Campus Units

Plant Pathology and Microbiology

Document Type


Publication Version

Published Version

Publication Date


Journal or Book Title

Plant Health Progress


10.1094/PHP-2013- 0529-01-RS


Soybean yield losses due to sudden death syndrome (SDS) have varied from year to year in Iowa since the disease was first reported in 1993. An SDS epidemic in 2010 resulted in significant yield losses and raised numerous concerns by farmers and agronomists regarding the potential for future outbreaks. Since infection and SDS development is highly dependent on temperature and soil moisture, our hypothesis was that SDS epidemics occur in years with above-average rainfall and below-average temperatures. To test this hypothesis, environmental conditions in southeast and central Iowa were compared among epidemic and non-epidemic years. Mean total precipitation and number of days with precipitation during each month of the growing season (April through August) tended to be greater in epidemic years (10.4 to 26.3 inches, 10 to 15 days) than non-epidemic years (8.9 to 15.4 inches, 9 to 12 days). Soil temperatures in April through July averaged less in epidemic years (9.0 to 24.7°C) than non-epidemic years (10.4 to 26.6°C). The widespread 2010 SDS epidemic in Iowa likely resulted from the concurrence of several weather conditions that were particularly favorable for disease. To reduce risk of yield losses in future years, soybean farmers should use an integrated disease management for SDS, focusing on using resistant varieties, avoiding soil compaction, and avoiding planting in cool wet soils.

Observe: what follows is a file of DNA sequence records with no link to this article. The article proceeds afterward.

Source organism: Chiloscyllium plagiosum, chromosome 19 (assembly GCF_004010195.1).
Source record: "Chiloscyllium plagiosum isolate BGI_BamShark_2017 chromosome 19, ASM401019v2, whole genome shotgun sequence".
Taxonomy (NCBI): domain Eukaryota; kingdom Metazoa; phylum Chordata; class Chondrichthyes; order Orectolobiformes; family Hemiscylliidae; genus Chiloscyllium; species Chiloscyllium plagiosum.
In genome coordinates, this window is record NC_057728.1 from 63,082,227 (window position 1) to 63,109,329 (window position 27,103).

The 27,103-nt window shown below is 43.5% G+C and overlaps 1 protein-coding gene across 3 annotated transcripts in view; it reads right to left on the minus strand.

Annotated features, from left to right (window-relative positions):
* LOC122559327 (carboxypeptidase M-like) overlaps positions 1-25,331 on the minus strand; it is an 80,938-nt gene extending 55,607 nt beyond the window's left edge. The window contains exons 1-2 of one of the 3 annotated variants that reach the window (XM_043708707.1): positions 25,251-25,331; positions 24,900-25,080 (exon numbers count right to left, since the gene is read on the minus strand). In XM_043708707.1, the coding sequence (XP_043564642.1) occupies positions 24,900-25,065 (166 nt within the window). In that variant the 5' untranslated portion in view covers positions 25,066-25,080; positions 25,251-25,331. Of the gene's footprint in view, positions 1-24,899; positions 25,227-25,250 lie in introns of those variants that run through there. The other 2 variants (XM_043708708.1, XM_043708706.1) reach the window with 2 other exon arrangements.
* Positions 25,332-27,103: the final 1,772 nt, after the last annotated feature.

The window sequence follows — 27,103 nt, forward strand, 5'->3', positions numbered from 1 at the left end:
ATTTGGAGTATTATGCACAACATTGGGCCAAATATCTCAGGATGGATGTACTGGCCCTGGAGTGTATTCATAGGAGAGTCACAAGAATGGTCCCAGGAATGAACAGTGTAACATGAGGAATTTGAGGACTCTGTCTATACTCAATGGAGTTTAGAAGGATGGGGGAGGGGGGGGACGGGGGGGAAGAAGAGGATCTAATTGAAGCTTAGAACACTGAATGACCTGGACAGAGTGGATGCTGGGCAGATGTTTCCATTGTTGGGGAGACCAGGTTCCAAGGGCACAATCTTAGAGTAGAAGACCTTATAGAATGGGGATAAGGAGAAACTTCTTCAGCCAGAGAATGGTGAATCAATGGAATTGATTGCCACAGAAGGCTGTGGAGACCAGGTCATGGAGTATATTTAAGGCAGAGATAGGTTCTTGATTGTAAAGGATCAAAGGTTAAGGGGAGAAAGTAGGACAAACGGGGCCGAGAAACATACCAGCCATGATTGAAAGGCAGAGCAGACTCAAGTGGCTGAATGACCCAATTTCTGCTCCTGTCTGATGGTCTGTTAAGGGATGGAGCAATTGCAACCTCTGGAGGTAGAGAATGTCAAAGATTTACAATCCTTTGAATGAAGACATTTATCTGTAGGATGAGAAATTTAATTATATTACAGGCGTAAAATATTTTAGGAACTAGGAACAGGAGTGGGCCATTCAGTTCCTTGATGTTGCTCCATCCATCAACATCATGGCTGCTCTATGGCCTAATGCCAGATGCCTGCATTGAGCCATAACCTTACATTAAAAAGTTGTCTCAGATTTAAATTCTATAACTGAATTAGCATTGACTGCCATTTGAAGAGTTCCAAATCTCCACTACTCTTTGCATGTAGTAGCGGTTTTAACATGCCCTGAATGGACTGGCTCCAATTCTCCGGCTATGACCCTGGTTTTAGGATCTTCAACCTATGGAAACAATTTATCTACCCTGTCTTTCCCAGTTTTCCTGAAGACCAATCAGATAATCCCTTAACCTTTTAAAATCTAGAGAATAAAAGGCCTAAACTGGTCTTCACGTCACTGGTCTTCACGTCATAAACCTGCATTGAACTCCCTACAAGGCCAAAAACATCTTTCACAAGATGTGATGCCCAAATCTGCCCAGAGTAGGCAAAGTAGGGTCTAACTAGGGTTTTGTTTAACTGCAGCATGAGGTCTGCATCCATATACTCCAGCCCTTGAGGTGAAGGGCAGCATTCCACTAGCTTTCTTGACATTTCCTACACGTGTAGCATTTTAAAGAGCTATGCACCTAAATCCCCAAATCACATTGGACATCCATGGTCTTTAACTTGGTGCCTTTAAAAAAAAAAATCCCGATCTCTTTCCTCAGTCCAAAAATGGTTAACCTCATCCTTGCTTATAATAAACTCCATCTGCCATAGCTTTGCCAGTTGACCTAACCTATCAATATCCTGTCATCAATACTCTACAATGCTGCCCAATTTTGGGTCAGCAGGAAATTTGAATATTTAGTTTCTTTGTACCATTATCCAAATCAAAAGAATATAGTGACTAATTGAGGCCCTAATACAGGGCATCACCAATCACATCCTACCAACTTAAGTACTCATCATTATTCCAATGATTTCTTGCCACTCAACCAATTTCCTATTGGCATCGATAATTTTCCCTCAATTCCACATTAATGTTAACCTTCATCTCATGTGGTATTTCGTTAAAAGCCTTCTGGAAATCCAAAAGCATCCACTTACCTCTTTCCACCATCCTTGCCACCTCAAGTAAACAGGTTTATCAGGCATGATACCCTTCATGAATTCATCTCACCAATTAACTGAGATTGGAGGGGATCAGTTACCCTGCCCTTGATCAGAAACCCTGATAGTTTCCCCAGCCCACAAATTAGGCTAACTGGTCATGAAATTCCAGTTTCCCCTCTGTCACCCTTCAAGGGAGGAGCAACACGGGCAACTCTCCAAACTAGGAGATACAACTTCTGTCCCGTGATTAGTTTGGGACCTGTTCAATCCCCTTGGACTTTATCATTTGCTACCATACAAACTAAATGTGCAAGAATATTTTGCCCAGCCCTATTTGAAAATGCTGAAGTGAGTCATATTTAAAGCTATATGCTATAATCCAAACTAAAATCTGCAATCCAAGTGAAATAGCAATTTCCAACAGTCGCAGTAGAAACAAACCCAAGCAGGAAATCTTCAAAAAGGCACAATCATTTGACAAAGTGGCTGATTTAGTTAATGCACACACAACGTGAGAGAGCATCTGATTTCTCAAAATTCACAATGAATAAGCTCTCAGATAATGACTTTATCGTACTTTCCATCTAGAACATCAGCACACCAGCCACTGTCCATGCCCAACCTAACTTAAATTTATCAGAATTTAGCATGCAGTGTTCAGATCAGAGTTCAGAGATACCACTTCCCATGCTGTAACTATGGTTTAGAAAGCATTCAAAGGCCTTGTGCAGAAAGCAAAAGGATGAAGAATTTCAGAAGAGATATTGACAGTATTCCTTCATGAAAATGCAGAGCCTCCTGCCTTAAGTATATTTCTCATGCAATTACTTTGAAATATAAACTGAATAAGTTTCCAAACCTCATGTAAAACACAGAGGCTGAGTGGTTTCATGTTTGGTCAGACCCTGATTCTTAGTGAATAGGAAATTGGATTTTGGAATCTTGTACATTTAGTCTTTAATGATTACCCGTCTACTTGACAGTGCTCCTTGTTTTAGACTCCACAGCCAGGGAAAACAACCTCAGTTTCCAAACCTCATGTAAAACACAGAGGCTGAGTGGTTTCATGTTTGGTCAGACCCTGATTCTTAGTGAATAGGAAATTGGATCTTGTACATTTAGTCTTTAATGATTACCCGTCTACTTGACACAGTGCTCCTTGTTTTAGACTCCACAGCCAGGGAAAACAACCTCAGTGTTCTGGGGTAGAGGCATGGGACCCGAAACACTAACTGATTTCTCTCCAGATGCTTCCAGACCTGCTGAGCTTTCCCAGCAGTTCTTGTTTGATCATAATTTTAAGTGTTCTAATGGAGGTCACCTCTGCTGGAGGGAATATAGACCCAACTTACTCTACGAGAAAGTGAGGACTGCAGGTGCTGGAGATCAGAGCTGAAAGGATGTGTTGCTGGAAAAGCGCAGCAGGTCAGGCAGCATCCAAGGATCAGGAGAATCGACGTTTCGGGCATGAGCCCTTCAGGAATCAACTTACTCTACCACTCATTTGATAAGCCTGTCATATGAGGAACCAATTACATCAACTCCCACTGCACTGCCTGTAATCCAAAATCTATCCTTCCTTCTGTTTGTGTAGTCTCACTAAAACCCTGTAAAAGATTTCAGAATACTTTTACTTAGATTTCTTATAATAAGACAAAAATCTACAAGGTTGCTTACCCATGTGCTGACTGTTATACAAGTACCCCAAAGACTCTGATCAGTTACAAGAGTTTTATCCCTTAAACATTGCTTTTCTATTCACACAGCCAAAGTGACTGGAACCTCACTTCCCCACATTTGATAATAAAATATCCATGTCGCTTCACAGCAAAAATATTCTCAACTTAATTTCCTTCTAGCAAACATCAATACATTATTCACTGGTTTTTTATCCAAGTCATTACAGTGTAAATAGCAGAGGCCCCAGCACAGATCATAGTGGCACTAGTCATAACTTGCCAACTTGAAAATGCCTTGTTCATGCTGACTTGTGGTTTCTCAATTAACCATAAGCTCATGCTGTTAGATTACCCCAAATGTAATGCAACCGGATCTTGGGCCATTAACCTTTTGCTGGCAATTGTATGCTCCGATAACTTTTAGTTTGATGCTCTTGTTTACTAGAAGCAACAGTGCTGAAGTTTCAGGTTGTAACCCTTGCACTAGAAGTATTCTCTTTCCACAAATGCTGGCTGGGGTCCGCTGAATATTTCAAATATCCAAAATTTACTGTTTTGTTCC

This article is published as Leandro, L. F. S., Robertson, A. E., Mueller, D. S., and Yang, X.-B. 2013. Climatic and environmental trends observed during epidemic and non-epidemic years of soybean sudden death syndrome in Iowa. Plant Health Progress doi: 10.1094/PHP-2013- 0529-01-RS. Posted with permission.

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Plant Management Network



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